Ethereum (ETH)–Ethereum holders, take note: Tesla and SpaceX founder Elon Musk has finally made mention of the second largest cryptocurrency by market capitalization. However, the context of the tweet was in reference to the endless “crypto bots” that have seemingly clogged the entire Twitter space related to cryptocurrency.
While scam bots have been targeting accounts within the industry of cryptocurrency for over a year, such as Litecoin’s Charlie Lee, Ethereum’s Vitalik Buterin and Binance exchange’s Changpeng Zhao, the relentless nature of the token “giveaway” schemes has started to bleed over into other high profile industries.
Scam bots function in a very generic but deceiving way: they utilize the same name and profile photo of popular crypto figureheads, despite having a different handle that often serves as the tip-off. However, the bots have become more devious, utilizing pre-verified accounts to give their tweets the characteristic “blue check mark” and posting in the comments under real messages and updates devised to deceive undiscerning users. Typically, the scam involves some version of a token giveaway, where unsuspecting users are compelled to send a small amount of crypto (almost always Ethereum) to an address, with the promise of receiving a larger “lottery amount” in return. While the ploy does reveal some utility to the system of crypto transactions–an anonymous sender may user their address to send and receive cryptocurrency–the overwhelming volume of Twitter bots and scam-artists have suffocated the platform as a forum for discussion.
Despite operating in a similar realm of digital money when he co-founded Paypal, Elon Musk has been characteristically silent on the evolution of cryptocurrency. While a popular conspiracy theory exists that Elon Musk is the inventor of Bitcoin (evidence makes the idea suspect), the high profile entrepreneur has yet to make much mention of Bitcoin, Ethereum, or crypto in general. In February, Musk revealed that he owned just a quarter of a Bitcoin–an amount he had been sent by a friend years before. On Sunday, Musk made his first mention of the currency Ethereum in the form of a comment on the pervasive nature of crypto scam bots,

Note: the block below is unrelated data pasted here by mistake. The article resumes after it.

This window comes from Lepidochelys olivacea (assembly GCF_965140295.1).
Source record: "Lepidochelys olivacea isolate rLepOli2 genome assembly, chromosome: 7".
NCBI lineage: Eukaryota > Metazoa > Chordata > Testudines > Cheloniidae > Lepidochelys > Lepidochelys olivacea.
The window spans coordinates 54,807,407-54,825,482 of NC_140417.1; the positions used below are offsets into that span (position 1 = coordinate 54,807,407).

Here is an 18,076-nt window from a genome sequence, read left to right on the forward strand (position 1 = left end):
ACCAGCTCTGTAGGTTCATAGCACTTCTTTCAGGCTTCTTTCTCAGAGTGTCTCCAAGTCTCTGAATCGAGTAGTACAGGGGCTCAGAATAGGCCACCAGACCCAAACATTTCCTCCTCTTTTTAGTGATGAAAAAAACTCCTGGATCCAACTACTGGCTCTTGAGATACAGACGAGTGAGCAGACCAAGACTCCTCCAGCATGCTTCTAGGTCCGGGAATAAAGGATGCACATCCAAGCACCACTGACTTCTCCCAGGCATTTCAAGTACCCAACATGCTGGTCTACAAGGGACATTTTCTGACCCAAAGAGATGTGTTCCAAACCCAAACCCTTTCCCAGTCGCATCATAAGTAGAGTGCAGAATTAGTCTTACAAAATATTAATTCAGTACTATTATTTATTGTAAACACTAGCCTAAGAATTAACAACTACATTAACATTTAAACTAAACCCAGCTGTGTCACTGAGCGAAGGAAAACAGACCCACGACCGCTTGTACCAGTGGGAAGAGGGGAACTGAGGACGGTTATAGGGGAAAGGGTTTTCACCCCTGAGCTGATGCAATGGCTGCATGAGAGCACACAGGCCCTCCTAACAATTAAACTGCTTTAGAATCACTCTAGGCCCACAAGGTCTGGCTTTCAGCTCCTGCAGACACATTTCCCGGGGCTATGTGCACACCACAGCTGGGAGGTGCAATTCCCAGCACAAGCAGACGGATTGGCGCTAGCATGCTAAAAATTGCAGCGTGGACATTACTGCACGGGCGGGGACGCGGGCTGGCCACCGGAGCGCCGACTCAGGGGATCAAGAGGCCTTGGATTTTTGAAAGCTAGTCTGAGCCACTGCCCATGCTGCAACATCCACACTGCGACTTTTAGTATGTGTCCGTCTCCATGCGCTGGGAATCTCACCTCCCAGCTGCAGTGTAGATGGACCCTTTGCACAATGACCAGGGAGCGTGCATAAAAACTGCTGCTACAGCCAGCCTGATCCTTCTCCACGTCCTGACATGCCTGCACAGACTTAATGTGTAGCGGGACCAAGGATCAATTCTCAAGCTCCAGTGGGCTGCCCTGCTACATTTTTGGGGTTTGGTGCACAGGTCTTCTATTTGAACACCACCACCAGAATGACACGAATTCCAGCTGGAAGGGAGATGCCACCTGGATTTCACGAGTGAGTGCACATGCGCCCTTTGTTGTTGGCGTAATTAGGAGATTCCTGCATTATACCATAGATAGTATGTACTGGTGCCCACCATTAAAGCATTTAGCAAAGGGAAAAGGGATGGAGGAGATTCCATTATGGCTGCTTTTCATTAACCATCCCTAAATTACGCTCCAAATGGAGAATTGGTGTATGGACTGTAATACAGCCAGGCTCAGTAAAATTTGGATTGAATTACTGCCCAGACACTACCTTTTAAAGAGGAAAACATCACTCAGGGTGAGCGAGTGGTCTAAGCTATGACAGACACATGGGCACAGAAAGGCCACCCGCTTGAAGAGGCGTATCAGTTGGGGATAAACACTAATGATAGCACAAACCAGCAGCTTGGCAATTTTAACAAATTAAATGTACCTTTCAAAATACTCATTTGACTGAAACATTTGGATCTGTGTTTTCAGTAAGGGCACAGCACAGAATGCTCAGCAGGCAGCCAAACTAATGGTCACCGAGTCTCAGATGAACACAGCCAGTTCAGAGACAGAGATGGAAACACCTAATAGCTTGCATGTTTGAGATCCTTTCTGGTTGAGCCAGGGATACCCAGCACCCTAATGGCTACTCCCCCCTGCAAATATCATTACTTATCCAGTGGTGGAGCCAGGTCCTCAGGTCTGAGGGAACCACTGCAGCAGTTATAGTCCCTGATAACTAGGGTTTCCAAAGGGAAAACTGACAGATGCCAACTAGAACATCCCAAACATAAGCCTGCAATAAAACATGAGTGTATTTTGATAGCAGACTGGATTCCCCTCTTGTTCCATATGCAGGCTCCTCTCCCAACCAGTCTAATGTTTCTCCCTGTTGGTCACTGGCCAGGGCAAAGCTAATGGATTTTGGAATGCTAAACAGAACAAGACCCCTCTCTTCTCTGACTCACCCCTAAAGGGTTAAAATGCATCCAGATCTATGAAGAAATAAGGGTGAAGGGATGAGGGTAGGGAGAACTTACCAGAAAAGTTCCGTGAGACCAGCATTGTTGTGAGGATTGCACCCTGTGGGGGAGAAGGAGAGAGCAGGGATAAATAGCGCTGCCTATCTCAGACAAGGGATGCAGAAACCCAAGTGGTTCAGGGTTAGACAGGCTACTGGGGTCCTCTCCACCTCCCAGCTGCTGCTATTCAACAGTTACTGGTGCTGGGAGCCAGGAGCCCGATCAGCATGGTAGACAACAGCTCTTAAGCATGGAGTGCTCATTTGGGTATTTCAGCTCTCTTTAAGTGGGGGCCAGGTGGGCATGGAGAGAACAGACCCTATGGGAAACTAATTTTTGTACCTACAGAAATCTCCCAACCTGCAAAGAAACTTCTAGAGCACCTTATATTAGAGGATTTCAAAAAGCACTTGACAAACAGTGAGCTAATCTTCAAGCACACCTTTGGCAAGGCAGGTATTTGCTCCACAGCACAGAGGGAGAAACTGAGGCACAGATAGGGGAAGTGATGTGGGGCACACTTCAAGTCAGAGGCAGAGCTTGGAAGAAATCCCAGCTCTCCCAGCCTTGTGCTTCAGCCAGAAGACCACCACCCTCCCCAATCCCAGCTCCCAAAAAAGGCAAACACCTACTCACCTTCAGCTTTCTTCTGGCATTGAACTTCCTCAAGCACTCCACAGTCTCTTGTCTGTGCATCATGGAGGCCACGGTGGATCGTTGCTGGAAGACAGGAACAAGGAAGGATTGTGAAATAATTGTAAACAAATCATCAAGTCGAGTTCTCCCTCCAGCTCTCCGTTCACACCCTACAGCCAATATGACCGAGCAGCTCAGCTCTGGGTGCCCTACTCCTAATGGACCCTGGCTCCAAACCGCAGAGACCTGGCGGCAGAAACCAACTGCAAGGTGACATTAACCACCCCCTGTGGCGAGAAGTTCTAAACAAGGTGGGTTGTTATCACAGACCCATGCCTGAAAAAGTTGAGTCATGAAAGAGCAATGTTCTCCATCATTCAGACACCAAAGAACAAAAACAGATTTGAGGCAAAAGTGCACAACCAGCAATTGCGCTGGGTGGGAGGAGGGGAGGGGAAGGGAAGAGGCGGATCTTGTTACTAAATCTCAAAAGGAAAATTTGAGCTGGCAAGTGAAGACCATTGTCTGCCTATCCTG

I want to know who is running the Etherium scambots! Mad skillz …
— Elon Musk (@elonmusk) July 8, 2018
Ethereum’s founder Vitalik Buterin, who has been forced to change his Twitter name to “Not giving away ETH”, replied to Musk’s tweet with disappointment over the nature of the ETH reference, in addition to providing a solution to the scam problem. Calling upon Twitter founder Jack Dorsey, who has been extremely bullish on the future of Bitcoin and cryptocurrency, Buterin asked for a ceasefire to be devised in regards to the scam bots, while also proposing an Ethereum developer could solve the problem through layer 2 filtering.
I do wish @elonmusk‘s first tweet about ethereum was about the tech rather than the twitter scambots……..@jack help us please? Or someone from the ETH community make a layer 2 scam filtering solution, please? https://t.co/biVRshZmne
— Vitalik “Not giving away ETH” Buterin (@VitalikButerin) July 9, 2018
While many in the community of cryptocurrency look at the scam bots as a minor nuisance and blame the victims for being duped into a fairly obvious scheme (similar to early 2000’s Nigerian emails), the relentless bombardment of deceit has presented a negative image of crypto to the general public. Twitter responded the problem of cryptocurrency by banning crypto-related ads earlier in the year, but has yet to address the overwhelming problem of scam bots. With the emphasis turning towards digital solutions to filter out blatant fake news and troll accounts, crypto scam bots should be a high priority in reducing further confusion towards the industry of cryptocurrency.